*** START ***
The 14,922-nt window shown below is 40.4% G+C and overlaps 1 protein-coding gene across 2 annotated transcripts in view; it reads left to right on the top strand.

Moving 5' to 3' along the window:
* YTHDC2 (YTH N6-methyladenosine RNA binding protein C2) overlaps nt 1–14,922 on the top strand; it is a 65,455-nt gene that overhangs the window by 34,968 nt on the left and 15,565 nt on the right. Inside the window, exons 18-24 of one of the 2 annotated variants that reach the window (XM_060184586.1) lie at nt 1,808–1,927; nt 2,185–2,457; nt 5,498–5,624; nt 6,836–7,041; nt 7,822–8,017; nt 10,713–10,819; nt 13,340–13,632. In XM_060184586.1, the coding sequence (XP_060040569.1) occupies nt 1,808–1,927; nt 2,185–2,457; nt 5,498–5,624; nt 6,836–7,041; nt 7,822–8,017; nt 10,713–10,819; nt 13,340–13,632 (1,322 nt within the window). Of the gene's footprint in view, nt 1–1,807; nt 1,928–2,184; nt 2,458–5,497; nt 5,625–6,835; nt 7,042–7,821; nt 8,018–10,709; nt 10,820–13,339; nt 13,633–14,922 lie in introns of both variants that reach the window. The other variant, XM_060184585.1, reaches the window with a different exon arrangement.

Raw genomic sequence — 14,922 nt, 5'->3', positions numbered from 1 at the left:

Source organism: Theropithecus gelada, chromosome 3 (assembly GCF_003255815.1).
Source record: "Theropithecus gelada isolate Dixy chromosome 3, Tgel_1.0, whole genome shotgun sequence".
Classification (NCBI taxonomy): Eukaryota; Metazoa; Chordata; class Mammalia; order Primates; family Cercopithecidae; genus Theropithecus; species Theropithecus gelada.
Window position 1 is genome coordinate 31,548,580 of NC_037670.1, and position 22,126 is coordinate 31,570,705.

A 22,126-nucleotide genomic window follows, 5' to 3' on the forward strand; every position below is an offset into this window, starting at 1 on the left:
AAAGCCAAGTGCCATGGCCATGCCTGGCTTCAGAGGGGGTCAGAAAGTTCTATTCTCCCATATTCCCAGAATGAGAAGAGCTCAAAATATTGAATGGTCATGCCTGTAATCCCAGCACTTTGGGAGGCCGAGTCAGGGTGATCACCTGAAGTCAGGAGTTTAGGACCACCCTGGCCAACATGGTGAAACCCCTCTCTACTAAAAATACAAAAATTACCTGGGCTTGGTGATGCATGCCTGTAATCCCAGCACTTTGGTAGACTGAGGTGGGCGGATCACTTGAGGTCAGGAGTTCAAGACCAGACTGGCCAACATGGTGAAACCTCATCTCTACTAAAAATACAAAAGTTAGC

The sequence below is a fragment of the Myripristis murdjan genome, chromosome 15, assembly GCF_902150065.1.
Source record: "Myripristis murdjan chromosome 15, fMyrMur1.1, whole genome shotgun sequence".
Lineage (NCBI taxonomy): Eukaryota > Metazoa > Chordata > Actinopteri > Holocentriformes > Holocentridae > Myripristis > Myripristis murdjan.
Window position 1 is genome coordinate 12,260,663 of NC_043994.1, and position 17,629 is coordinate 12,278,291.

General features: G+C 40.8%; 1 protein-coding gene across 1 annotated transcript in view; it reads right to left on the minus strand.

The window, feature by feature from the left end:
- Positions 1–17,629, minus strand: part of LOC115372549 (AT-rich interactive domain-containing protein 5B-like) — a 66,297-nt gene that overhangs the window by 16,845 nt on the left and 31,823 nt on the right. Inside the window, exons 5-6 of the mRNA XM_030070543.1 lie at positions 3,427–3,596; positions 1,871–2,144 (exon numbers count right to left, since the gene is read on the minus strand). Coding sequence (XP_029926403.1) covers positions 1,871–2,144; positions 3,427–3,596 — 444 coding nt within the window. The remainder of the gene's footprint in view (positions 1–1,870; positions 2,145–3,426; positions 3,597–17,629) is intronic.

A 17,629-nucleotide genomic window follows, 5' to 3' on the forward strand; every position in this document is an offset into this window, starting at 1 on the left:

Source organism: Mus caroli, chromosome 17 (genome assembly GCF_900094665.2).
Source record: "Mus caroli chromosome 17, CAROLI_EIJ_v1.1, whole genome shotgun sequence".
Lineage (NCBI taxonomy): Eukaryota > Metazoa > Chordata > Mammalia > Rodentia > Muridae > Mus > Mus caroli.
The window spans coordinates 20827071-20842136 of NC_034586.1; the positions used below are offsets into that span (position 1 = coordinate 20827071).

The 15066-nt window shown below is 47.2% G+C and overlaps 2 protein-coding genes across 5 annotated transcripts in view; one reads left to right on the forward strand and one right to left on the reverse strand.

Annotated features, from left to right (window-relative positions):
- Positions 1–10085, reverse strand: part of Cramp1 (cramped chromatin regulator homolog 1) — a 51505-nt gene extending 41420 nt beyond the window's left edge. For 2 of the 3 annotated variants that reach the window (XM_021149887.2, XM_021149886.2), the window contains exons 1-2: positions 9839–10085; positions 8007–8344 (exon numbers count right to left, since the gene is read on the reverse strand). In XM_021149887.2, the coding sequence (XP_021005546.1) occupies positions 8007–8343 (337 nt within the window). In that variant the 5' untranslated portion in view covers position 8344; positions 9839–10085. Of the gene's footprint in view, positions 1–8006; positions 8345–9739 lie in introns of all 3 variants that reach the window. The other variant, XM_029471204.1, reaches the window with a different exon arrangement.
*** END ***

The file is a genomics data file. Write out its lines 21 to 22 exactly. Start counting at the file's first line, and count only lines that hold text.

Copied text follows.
Lineage (NCBI taxonomy): Eukaryota > Metazoa > Chordata > Mammalia > Rodentia > Muridae > Mus > Mus caroli.
The window spans coordinates 20827071-20842136 of NC_034586.1; the positions used below are offsets into that span (position 1 = coordinate 20827071).